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RPKI: Past, Present and Future

Felipe Victolla Silveira — 06 May 2020
With RPKI experiencing a huge growth in its deployment and becoming a key part in the operations of the Internet, we have been investing a significant amount of resources in making its infrastructure resilient, secure, and highly available. Recent outages have raised concerns about the maturity level of this relatively new technology and we have taken these incidents very seriously. We are now in the process of making long-term, significant improvements to our technical infrastructure, operational procedures, and software development processes to meet the growing expectations of the technical community worldwide.

RPKI is growing up

When I joined the RIPE NCC back in 2012, RPKI was still in its infancy. The IETF standards were still under development, the number of certificates and configured ROAs was very low, and no large transit providers had deployed Route Origin Validation (ROV). Within the RIPE NCC, RPKI was taken very seriously as something that could become a critical part of the Internet, but at that stage it was still viewed to some extent as an exciting project that a group of talented engineers could sink their teeth into. This meant that scalability, redundancy and resilience were not top priorities, as we were still laying down the system’s foundation. It was also unclear whether RPKI would really take off as a solution to routing security problems. 

The situation has changed significantly in the last two years. The number of ROAs and certificates is increasing sharply, big transit providers are deploying ROV, and many different organisations are developing RPKI Validators. And as RPKI adoption has skyrocketed worldwide, concerns have been growing in the technical community about the maturity of this relatively new technology within the five RIRs.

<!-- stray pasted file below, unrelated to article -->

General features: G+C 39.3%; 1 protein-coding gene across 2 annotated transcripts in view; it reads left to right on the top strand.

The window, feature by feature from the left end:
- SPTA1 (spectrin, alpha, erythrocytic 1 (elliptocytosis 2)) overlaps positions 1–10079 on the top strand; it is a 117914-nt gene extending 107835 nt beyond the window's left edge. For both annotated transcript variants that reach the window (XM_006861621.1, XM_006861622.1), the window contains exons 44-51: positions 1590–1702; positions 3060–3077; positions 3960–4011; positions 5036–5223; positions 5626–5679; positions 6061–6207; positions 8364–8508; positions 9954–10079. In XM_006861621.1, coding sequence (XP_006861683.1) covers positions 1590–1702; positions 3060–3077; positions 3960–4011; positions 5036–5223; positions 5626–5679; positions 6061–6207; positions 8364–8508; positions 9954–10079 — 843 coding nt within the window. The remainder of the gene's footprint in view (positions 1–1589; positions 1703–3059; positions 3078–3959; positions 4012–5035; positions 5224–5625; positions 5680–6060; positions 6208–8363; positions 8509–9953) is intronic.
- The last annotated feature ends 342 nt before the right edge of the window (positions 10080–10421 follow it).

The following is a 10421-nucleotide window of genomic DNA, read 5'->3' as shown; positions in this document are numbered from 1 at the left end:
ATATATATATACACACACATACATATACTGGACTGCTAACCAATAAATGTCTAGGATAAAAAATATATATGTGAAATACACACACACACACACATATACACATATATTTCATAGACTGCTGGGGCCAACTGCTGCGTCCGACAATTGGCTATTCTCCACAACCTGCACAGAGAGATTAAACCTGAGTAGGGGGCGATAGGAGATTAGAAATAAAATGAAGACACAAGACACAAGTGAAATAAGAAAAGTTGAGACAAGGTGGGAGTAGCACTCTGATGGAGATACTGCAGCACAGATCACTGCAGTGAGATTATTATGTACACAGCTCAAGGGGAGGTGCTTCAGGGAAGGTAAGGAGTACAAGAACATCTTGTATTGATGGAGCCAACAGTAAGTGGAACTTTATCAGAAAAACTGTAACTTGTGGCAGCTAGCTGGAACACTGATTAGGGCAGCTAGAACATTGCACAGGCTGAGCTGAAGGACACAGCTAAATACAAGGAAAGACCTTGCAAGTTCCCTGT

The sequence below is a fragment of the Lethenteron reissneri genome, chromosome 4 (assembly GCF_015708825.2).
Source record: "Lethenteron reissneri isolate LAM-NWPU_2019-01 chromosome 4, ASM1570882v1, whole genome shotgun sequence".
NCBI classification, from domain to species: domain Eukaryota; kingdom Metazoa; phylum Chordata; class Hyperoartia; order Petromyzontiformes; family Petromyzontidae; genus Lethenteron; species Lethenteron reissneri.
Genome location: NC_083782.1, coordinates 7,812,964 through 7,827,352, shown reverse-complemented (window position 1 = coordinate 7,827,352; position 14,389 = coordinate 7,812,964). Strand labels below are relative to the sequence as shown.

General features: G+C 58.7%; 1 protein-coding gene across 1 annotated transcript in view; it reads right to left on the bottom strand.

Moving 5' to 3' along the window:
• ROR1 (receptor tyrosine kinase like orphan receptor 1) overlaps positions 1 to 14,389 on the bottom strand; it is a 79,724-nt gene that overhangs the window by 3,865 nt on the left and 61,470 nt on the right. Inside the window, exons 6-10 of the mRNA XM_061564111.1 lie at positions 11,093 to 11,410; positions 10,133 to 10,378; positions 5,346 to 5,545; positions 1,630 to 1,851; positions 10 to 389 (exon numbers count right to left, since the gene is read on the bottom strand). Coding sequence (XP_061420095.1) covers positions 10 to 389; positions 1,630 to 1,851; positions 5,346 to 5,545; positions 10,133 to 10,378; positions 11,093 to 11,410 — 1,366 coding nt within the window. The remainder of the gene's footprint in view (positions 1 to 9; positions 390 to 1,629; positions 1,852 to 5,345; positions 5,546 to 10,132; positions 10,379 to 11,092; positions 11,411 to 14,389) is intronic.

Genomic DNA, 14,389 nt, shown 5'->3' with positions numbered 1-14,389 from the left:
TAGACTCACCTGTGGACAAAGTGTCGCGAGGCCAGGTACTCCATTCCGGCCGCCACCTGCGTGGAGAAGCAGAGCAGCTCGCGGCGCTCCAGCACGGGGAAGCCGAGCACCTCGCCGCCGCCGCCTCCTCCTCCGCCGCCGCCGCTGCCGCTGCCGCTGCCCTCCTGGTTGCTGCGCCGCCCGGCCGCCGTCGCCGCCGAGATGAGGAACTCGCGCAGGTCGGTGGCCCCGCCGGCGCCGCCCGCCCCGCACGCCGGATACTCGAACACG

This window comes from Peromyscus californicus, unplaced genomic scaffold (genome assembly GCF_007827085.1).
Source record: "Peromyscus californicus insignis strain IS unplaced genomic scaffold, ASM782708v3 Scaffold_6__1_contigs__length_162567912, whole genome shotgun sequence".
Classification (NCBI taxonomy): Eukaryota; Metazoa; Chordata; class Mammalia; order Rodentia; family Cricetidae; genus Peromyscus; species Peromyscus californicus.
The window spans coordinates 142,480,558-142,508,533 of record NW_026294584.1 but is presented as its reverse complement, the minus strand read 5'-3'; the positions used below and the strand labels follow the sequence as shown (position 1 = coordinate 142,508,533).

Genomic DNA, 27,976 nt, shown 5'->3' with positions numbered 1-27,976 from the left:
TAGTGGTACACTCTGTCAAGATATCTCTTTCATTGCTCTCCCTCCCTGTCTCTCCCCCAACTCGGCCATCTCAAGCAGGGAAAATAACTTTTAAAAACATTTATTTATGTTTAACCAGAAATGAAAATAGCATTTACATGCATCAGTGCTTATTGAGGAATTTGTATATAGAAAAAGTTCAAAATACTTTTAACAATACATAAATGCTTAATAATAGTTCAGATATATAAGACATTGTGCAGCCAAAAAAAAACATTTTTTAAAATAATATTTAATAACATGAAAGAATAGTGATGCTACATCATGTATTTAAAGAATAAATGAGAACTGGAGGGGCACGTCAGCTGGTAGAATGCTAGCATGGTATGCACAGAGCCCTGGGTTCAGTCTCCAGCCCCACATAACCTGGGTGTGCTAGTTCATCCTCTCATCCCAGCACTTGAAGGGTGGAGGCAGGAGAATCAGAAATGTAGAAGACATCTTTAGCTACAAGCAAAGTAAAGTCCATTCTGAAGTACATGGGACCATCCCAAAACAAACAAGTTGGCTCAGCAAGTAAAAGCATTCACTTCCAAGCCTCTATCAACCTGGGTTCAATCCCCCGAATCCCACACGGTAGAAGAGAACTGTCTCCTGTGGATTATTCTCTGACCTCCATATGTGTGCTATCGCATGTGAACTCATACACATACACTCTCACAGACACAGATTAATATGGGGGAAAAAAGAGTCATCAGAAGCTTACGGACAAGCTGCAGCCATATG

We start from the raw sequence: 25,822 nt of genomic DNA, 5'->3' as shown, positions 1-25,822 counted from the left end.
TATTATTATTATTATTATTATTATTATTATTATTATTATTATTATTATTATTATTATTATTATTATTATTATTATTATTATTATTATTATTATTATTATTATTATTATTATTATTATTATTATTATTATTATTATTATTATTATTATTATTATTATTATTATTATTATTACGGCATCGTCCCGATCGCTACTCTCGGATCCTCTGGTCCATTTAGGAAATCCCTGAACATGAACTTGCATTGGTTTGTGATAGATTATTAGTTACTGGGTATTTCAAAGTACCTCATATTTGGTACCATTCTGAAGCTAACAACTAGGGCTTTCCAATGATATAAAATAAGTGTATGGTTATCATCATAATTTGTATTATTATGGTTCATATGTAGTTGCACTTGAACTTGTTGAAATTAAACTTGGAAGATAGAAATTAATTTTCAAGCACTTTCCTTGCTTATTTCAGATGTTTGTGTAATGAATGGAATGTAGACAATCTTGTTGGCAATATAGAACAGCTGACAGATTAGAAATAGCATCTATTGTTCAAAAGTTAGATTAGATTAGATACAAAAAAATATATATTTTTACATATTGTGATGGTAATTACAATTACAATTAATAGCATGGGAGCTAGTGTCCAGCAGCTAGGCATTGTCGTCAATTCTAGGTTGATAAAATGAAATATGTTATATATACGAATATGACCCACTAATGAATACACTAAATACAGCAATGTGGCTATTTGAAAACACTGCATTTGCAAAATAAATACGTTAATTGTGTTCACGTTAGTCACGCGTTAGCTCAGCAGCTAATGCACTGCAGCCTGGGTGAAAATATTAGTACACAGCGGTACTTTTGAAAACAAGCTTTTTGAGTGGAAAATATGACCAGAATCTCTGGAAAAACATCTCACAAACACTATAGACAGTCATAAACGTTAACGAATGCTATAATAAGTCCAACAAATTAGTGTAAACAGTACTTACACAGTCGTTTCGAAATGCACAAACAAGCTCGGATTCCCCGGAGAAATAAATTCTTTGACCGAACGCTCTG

The need for resilience

We have been following these recent developments closely. By the beginning of 2019, it had become obvious that we needed to reassess our technical infrastructure, operational procedures and engineering capacity, as the original design and infrastructure had not taken these emerging requirements into account. Our priority was then set to increase the resilience and security of the RPKI Trust Anchor and Certificate Authority, in order to have a system that can be fully trusted and relied upon by network operators.

All of these activities were encompassed within an RPKI resilience project that we introduced late last year. The goal of this deep review is to assess whether our current architecture and operational procedures are fit for purpose, and to make changes where they are not. The expected outcome of this project is an RPKI Trust Anchor and Certificate Authority that is secure, reliable, highly available and with transparent and trustworthy operational procedures so that the system follows the industry standards expected from a mission-critical service. The outline of this project was presented by Nathalie Trenaman in the Routing Working Group session during RIPE 79, and the feedback from the community has been incorporated in our project plan.

This work is being done with strong collaboration from our Executive Board. A joint APNIC and RIPE NCC board meeting in September 2019 identified the need to work together in this initiative because RPKI is a global service and no single RIR can do it alone. A significant budget allocation for the resilience of RPKI was included in our Activity Plan and Budget 2020. We also aligned our activities in the NRO-ECG (Engineering Coordination Group among the five RIRs) to make sure our planning is done together, and lessons learned are shared among the five RIRs.

Project outline and current progress

An initial assessment of the current situation was performed back in August last year, which identified the key risk areas in our infrastructure and software development procedures, together with mitigation strategies for both. This assessment has been refined over time and mitigation strategies implemented. The current project plan is very broad, including evaluation of the following areas: